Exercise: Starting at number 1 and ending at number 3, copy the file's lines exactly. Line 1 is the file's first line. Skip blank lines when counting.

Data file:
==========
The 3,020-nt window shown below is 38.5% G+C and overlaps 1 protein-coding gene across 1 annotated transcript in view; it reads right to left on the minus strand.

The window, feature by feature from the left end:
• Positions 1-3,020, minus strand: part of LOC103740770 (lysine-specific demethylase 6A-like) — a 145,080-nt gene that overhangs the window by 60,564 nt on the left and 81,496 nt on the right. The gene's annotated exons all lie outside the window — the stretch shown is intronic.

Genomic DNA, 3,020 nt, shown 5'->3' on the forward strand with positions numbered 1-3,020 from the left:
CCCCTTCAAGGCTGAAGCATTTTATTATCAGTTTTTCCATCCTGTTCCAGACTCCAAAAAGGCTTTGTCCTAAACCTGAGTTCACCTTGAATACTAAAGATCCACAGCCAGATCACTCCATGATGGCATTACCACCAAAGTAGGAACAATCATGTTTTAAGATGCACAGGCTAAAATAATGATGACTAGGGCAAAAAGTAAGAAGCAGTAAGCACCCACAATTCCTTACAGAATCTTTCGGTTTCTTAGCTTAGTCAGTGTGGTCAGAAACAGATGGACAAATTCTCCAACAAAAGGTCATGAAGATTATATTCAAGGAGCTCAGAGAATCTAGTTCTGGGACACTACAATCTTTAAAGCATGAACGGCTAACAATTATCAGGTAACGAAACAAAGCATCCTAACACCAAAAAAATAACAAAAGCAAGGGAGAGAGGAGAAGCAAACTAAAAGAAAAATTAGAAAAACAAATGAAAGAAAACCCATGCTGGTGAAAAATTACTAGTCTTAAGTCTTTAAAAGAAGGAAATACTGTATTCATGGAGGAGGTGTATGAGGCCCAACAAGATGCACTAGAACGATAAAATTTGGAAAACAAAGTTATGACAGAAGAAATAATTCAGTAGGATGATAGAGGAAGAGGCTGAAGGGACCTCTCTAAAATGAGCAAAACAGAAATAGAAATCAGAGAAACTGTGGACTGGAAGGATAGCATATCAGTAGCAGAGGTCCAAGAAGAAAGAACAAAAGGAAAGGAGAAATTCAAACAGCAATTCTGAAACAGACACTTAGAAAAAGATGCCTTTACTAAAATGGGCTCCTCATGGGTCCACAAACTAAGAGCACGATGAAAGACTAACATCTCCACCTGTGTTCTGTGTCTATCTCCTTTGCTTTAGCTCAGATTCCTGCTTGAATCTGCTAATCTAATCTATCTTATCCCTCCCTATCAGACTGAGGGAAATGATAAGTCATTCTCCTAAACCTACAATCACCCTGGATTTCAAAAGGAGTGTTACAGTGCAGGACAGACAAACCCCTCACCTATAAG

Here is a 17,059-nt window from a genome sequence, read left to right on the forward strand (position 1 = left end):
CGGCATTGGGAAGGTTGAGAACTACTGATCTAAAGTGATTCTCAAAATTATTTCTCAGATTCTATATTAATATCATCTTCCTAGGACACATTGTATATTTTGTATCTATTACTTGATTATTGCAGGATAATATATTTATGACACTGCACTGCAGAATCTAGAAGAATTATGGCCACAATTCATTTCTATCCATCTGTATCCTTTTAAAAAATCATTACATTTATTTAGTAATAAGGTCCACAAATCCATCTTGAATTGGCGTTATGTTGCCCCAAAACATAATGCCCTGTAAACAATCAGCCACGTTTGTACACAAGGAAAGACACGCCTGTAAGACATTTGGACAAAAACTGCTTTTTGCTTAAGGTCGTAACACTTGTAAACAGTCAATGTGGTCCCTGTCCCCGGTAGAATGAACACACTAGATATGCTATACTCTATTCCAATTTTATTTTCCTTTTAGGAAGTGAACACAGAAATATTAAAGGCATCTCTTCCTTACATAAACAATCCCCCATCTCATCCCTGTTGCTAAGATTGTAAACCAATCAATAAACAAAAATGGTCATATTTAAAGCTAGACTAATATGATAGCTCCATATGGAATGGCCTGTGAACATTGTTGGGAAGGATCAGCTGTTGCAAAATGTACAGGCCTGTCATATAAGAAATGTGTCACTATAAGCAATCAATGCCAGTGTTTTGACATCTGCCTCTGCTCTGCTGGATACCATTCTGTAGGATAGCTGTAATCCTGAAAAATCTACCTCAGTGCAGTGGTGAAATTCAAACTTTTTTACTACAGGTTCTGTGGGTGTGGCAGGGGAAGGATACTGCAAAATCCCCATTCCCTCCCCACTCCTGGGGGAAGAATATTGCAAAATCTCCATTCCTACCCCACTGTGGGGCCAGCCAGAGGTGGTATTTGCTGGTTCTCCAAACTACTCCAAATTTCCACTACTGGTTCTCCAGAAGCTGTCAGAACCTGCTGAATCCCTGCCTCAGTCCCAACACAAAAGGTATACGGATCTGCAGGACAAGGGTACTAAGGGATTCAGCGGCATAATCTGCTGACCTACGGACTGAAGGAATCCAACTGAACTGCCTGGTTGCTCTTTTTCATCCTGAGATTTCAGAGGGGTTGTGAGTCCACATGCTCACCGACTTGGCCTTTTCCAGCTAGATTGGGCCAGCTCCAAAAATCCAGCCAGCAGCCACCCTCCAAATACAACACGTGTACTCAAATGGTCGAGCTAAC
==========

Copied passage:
The 3,020-nt window shown below is 38.5% G+C and overlaps 1 protein-coding gene across 1 annotated transcript in view; it reads right to left on the minus strand.

The window, feature by feature from the left end:
• Positions 1-3,020, minus strand: part of LOC103740770 (lysine-specific demethylase 6A-like) — a 145,080-nt gene that overhangs the window by 60,564 nt on the left and 81,496 nt on the right. The gene's annotated exons all lie outside the window — the stretch shown is intronic.